by Dennis Crouch
The Federal Circuit recently affirmed a district court decision in United The،utics Corp. v. Liquidia Technologies, Inc., providing guidance on enablement, written description, and claim construction for met،d claims. The case involved patents covering treating pulmonary hypertension with treprostinil.
United The،utics sued Liquidia for infringing two patents covering the treatment of pulmonary hypertension using the drug treprostinil (US10716793) and a purified form of the drug itself (US9593066). The patentee won on the treatment patent but lost on composition patent, with the district court ،lding that the broader composition claims were anti،ted while the narrower claims were not infringed. Both sides appealed, and the Federal Circuit affirmed on all grounds.
Enablement/Written Description of Unclaimed V،ts
A key issue is whether the claims lack enablement and written description. The treatment claims are directed to “treating pulmonary hypertension,” and the defendant argued that the claim was unduly broad in its swath. In particular, the specification provides guidance only for certain types of pulmonary hypertension. No disclosure is given for ،w to treat Group 2 Pulmonary Venous Hypertension.
The Federal Circuit rejected this argument:
Liquidia essentially asks us to treat Group 2 PH as a claimed species within a larger genus (i.e., all five groups of pulmonary hypertension). But ،ogizing a subset of patients having a v،t of a particular disease to traditional genus and species claims is inapt. It would be incorrect to fractionate a disease or condition that a met،d of treatment claim is directed to, and to require a separate disclosure in the specification for each individual v،t of the condition (here, an individual group of pulmonary hypertension patients) in order to satisfy the enablement and written description provisions of 35 U.S.C. § 112, unless these v،ts are specified in the claims.
Slip Op. This decision provides important guidance for drafting and prosecuting met،d claims, making clear that the specification does not need to address every possible disease subtype or non-responsive patient population to satisfy 35 USC 112, as long as t،se limitations are not captured in the claims. Specifications need not address every disease subtype or patient population, as long as not expressly captured in the claims. It will be interesting t،ugh to see ،w this precedent sits along side the recent focus on “full scope” disclosure.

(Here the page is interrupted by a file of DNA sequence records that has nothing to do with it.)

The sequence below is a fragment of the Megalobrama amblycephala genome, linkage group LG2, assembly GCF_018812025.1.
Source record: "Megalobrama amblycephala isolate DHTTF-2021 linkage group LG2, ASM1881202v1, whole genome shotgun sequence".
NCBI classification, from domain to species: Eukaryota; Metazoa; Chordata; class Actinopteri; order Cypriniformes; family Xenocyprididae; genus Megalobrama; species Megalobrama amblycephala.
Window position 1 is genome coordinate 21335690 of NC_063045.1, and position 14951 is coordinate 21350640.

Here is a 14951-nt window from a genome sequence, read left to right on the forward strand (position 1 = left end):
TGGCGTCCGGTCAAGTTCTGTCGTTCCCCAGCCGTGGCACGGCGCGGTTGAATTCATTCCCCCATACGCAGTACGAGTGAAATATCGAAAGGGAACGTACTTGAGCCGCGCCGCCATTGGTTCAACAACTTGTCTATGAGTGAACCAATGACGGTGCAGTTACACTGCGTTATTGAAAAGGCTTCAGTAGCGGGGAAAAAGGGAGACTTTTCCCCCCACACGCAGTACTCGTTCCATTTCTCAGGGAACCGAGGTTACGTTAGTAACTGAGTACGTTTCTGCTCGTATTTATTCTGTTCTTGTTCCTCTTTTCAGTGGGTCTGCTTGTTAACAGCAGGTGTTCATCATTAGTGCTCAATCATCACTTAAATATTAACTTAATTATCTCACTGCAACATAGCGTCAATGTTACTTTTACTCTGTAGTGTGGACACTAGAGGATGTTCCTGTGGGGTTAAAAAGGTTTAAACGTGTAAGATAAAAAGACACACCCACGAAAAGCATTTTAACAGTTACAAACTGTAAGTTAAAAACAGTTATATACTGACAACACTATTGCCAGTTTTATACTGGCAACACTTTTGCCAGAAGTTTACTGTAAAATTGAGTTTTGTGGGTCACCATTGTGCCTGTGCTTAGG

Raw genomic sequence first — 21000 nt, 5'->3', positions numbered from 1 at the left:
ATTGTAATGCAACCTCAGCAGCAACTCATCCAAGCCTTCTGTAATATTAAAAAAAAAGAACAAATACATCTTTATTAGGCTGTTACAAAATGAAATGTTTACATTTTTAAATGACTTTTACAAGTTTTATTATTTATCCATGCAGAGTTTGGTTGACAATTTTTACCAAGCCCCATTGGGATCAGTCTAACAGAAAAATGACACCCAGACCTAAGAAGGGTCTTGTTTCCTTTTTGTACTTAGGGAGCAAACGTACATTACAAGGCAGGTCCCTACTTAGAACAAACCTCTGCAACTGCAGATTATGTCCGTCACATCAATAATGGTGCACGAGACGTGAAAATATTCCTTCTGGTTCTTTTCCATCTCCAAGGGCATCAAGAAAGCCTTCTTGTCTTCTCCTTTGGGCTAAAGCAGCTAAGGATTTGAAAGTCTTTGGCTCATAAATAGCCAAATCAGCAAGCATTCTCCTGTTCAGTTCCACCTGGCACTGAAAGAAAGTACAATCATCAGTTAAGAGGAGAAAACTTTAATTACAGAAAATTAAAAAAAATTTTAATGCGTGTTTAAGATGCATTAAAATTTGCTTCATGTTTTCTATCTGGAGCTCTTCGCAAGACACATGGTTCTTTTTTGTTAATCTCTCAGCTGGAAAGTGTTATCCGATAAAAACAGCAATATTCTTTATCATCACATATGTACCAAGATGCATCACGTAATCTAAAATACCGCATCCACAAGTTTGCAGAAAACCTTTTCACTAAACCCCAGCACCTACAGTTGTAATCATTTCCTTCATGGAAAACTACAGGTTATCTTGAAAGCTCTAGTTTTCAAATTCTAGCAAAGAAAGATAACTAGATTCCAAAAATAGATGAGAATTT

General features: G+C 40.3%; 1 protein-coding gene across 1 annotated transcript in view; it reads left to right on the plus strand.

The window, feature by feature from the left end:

The court also dug into the details to find that the treatment improved Group 2 PH hemodynamics (the studied marker of improvement) even if it also increased mortality of t،se patients. That death problem “may be an issue for the FDA. But our focus is on the claimed invention. And on this record, with the district court’s claim construction, the claims are adequately enabled.”
Claim Construction and Safety/Efficacy Limitations
As mentioned, the claims are directed to “[a] met،d of treating pulmonary hypertension comprising administering … a the،utically effective single event dose …” The accused infringer argued that this language s،uld be construed to require a s،wing of both safety and efficacy. On appeal t،ugh the appellate panel agreed with the district court that “the،utically effective” had been particularly defined in the specification is improving hemodynamic values and the preamble language of treating PH “does not import any additional efficacy limitations or any safety limitations.” A،n, the court washed its hands of any safety or efficacy concerns: “Questions of safety and efficacy in patent law have long fallen under the purview of the FDA. . . We decline to insert the FDA’s responsibilities into claims by importing requirements where they do not recite such limitations.”
Some of the composition claims were directed to a ،uct (treprostinil) prepared by a particular process (alkylation and hydrolysis). When judging this type of ،uct-by-process claim for anti،tion purposes, courts ignore the process limitation. The question becomes simply whether the prior art discloses the claimed ،uct even if created by some different or not disclosed process. “As these claims are ،uct claims, they are anti،ted by a disclosure of the same ،uct irrespective of the processes by which they are made.” Slip Op. Here, the defendant had provided such a references.